Bob Dylan, International Arena, Cardiff <!-- none onestar twostar threestar fourstar -->

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The Independent Culture

There were probably a few in tonight's audience hoping Dylan might premiere songs from his forthcoming album, Modern Times, but his wariness about bootleggers has put paid to such fancies: these days, he doesn't play a song live until it's stocked on the shelves.

Still, tonight's show offered just about all a Dylan fan might want, even if we had to wait for the customary encores of "Like A Rolling Stone" and "All Along The Watchtower".

OK, there may not have been a "Blowing in the Wind", but there was compensation in a "Don't Think Twice, It's All Right" fitted out with a closing guitar duet in fluid Les Paul style, and a "Girl from the North Country" rendered in a stately descending chord structure. There was even a rare outing for "Stuck Inside of Mobile with the Memphis Blues Again", featuring one of Bob's best vocal deliveries, in sly and conspiratorial style.

The set-up was familiar to recent years' shows: Dylan in black at his organ, side on to the audience, while his grey-suited band are spread across the stage, with the new pedal steel guitarist behind Bob on a dais.They settle into the show with an easy-rolling version of "Maggie's Farm".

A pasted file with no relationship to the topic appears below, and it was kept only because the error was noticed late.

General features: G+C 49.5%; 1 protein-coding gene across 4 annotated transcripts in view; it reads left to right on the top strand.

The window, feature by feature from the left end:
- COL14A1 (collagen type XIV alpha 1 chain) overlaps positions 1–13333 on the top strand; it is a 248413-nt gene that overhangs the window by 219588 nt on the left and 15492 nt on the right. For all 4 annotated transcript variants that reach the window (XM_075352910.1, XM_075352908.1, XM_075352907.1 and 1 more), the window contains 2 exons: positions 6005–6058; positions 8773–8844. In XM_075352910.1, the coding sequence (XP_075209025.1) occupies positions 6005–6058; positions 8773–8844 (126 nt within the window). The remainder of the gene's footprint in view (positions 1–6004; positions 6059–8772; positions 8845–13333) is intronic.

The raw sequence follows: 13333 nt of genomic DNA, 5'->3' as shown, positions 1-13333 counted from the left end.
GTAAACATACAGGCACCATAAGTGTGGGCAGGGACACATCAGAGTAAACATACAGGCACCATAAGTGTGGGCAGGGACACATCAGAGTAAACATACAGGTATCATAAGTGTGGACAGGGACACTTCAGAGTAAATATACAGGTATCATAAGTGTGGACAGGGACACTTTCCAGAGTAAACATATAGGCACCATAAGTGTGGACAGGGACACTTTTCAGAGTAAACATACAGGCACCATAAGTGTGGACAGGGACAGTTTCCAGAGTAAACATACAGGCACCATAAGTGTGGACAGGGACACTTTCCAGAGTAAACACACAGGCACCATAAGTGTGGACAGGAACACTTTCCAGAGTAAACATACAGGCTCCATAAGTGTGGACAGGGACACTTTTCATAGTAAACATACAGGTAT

Dylan's organ technique is just as fitful and quixotic as his lead guitar stylings used to be, and never more so than on "Positively 4th Street", where it verges on the random. As a result, the song morphs out of shape, tugged one way by his organ, and another way by his equally bizarre vocal. By contrast, his delivery of "Ballad of a Thin Man" is superb, hanging the hapless "Mis-tah... Jones" off the end of the chorus, running it into the next verse like a schoolmaster tugging a wayward pupil by the ear.

The newer material is, as a rule, less subject to Dylan's alterations than his old standards. Both "Love Sick" and "Summer Days" are crisp and slick, and "Cold Irons Bound" is stunning, with a hypnotic, stealthy tread that, in the show's most expertly wielded dynamic, becomes predatory and, finally, darkly majestic.

Something similar happens with the set-closing "All Along The Watch-tower", which bulges with power as Dylan bites off the staccato syllables two by two -"ALLa-LONGthe-WATCHtow'r... PRINces-KEPTthe-VIEW..." - like a sculptor chipping away, trying to find exact form. It's awe-inspiring to witness, one of the few surviving wonders of the Great American Experiment. Catch him while you can.